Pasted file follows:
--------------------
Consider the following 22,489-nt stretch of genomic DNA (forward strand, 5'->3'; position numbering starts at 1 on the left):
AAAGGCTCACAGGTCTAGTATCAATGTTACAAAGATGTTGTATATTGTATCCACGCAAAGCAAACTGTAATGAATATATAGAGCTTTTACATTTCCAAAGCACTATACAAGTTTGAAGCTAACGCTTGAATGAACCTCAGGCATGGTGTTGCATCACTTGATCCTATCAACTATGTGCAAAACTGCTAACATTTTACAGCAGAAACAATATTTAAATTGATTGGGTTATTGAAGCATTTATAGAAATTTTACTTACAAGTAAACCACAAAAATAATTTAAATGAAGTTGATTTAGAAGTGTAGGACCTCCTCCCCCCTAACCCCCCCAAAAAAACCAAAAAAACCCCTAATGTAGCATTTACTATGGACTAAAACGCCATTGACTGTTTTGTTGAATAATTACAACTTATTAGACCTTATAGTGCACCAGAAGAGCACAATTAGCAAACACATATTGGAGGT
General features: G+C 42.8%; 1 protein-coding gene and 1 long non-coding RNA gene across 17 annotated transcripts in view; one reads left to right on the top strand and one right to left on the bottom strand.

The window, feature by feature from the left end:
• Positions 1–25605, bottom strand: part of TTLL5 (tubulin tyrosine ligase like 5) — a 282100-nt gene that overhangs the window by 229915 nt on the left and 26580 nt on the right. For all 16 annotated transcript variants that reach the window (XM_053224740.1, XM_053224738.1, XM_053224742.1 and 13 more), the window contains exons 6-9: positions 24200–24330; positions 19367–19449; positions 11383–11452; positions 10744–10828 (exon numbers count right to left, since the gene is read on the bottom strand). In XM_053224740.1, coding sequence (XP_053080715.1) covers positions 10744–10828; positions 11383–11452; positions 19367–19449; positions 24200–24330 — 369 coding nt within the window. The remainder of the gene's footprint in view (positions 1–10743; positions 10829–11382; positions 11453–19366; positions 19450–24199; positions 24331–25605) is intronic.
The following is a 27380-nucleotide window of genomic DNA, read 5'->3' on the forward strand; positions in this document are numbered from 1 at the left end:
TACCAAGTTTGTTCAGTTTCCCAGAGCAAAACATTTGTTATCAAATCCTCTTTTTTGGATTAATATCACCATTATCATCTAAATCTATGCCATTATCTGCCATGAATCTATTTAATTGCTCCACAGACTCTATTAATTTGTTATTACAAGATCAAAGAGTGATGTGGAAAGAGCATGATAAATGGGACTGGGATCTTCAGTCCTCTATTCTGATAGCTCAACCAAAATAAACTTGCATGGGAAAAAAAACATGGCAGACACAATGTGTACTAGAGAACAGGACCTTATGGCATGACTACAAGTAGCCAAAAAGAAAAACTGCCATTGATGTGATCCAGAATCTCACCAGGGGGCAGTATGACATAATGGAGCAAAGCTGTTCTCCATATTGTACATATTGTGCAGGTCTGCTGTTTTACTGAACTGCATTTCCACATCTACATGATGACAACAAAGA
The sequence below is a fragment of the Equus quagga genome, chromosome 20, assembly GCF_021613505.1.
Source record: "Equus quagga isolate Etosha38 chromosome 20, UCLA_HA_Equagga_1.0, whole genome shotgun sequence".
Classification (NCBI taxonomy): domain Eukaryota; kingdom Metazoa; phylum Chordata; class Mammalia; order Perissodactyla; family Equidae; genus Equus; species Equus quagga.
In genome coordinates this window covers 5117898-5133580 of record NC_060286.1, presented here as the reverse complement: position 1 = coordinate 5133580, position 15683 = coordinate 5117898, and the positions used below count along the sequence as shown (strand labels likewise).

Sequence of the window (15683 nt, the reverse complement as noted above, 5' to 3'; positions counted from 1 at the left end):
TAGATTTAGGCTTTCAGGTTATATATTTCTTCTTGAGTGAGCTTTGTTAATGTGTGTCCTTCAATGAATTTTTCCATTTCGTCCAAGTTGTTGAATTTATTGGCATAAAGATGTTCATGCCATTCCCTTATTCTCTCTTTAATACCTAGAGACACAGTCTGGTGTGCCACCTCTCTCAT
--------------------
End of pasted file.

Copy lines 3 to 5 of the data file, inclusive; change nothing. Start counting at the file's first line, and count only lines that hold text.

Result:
General features: G+C 42.8%; 1 protein-coding gene and 1 long non-coding RNA gene across 17 annotated transcripts in view; one reads left to right on the top strand and one right to left on the bottom strand.

The window, feature by feature from the left end:
• Positions 1–25605, bottom strand: part of TTLL5 (tubulin tyrosine ligase like 5) — a 282100-nt gene that overhangs the window by 229915 nt on the left and 26580 nt on the right. For all 16 annotated transcript variants that reach the window (XM_053224740.1, XM_053224738.1, XM_053224742.1 and 13 more), the window contains exons 6-9: positions 24200–24330; positions 19367–19449; positions 11383–11452; positions 10744–10828 (exon numbers count right to left, since the gene is read on the bottom strand). In XM_053224740.1, coding sequence (XP_053080715.1) covers positions 10744–10828; positions 11383–11452; positions 19367–19449; positions 24200–24330 — 369 coding nt within the window. The remainder of the gene's footprint in view (positions 1–10743; positions 10829–11382; positions 11453–19366; positions 19450–24199; positions 24331–25605) is intronic.